5. Finally add in the peanut brittle, dates and the salt, mixing everything together so it’s all turned into a lovely chocolatey cake batter.
  6. Resist spooning the mixture into your mouth and pour into an 18cm, baking parchment lined, springform round cake tin. Smooth the top and cover with tin foil.
  7. Leave in the fridge overnight to set and chill before carefully removing from the cake tin and serving immediately. This is best served cold.

Crunchy Nut Cornflake Choc Ices

Crunchy Nut Cornflake Choc Ices
These ice creams have been a bit of a passion project of mine for a few weeks. Back when I was doing the Whole30 I was writing this recipe and counting down the days until I could commit to it. Then I finished my Whole30 and kind of got cold feet. It was a recipe which would take a good few days to pull together all the elements and then the last day you have to contend with warm tempered chocolate and cold ice cream without a meltdown.

Crunchy Nut Cornflake Choc Ices  |  Stroud Green Larder

I am prone to kitchen disasters as I like to constantly swim in unchartered waters. I have an excellent baker friend who is known for the most wonderful cakes. She has a few solid recipes which she brings out in rotation whenever I see her. When she presents her cakes they are reliably beautiful and delicious. Her baking abilities are never questioned; if she has any kitchen failures, she keeps them close to her chest and only brings forth her cakes after they have been thoroughly vetted in her test kitchen and she can wow us all with her brilliance.

I, on the other hand, love to try new recipes pretty much every day, I think I must thrive on the danger of disaster. If an occasion is called to bring a cake then I use it as a perfect excuse to try out the new five layer monstrosity I’ve been working on, complete with untested buttercream, flavours and batter method. It’s always a bit of a gamble as the knife goes through the multi-layered extravaganza in front of a hungry audience as to whether it’s cooked all the way through, whether I have added enough buttercream to the layers and if all the flavours work together. So why do I always live in this constant state of panic? For the pure excitement when it does go right.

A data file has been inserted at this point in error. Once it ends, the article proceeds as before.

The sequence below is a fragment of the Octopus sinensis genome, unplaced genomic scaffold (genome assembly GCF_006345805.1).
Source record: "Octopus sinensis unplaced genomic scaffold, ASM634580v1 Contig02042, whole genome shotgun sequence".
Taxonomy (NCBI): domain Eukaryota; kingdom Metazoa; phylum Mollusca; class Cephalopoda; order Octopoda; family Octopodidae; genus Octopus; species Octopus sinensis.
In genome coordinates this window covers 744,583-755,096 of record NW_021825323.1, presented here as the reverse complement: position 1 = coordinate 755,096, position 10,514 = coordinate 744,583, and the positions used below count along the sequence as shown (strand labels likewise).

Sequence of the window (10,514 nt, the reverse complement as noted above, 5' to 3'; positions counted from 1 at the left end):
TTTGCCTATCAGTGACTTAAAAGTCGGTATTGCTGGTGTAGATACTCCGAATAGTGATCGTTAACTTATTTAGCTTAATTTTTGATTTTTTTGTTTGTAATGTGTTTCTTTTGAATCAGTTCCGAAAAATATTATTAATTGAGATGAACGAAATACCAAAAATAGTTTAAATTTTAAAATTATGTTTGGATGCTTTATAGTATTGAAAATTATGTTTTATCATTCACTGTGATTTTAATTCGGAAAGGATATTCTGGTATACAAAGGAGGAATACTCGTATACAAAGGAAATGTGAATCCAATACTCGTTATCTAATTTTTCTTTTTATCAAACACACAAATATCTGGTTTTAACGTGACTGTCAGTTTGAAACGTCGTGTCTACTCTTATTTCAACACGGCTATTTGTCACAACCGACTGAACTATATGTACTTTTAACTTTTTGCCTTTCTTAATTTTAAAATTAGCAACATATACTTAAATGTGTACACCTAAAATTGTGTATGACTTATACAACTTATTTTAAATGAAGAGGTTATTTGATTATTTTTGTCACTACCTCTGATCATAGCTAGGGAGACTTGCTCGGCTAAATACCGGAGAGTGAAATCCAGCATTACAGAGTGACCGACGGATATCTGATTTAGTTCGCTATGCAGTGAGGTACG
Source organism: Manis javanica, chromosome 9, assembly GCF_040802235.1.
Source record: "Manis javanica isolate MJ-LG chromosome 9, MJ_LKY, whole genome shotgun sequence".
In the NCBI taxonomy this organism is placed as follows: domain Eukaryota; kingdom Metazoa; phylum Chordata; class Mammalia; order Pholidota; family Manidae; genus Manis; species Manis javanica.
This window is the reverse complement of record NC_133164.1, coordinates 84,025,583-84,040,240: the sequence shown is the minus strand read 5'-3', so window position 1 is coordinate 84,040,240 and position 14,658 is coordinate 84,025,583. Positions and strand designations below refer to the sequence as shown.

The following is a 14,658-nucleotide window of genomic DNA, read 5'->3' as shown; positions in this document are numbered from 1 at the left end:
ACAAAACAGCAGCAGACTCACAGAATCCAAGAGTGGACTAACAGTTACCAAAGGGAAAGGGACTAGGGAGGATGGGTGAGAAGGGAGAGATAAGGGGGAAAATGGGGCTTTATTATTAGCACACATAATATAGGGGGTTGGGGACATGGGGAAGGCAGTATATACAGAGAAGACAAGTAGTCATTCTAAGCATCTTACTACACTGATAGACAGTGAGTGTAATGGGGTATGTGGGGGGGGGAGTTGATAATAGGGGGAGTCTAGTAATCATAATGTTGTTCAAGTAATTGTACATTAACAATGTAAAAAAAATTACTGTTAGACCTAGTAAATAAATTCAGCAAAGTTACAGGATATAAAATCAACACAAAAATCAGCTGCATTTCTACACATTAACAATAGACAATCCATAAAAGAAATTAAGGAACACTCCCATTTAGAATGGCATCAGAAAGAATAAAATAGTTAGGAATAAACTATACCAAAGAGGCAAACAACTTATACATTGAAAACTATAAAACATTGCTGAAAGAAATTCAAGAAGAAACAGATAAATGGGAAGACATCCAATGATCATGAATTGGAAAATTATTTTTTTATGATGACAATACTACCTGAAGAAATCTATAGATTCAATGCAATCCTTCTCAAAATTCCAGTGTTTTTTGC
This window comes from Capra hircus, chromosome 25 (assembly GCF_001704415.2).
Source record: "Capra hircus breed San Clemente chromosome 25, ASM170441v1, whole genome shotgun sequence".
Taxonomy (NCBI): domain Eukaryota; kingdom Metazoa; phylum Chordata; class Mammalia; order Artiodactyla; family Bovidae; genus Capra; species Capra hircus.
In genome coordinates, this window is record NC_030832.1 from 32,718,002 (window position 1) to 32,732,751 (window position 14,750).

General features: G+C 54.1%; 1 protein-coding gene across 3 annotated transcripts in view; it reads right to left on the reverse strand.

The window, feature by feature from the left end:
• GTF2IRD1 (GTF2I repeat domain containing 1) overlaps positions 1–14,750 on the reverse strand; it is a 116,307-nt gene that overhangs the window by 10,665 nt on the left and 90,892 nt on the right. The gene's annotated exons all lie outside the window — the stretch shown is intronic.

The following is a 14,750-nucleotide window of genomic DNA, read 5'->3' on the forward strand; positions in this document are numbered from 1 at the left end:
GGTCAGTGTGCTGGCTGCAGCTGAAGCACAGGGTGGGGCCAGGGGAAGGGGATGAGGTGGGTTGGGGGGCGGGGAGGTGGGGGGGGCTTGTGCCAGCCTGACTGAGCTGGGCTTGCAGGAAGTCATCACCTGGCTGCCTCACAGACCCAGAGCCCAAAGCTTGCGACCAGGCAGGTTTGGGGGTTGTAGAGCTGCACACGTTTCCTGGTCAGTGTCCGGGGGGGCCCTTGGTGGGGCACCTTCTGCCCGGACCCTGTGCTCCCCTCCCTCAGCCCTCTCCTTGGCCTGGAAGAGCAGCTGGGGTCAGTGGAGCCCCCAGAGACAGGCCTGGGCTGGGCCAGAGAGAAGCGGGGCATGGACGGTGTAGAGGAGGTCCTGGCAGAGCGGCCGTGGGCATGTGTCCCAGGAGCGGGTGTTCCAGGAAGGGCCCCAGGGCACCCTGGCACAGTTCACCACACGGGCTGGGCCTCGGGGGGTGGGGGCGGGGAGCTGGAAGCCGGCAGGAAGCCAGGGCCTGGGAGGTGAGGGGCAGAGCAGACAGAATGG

Crunchy Nut Cornflake Choc Ices  |  Stroud Green Larder

Understandably, after days of prepping these choc ices; infusing the milk with cornflakes for a day, then making the ice cream the next day, then churning the ice cream the day after that, before leaving it overnight for setting in the loaf tin, I was very keen on day four that it would not all come to blows on the assembly line. I would be calm, collected, think through my presentation prior to beginning the chocolate tempering and make sure I have enough lollipop sticks, instead of improvising with cake pop sticks (nope, they are not good enough I have found out in the past).

So I got stage fright. The cornflake ice cream has been waiting patiently in the freezer to be organised into the choc ices for ten days now, fending off after-dinner advances from all members of the household, and generally making me feel like a half job.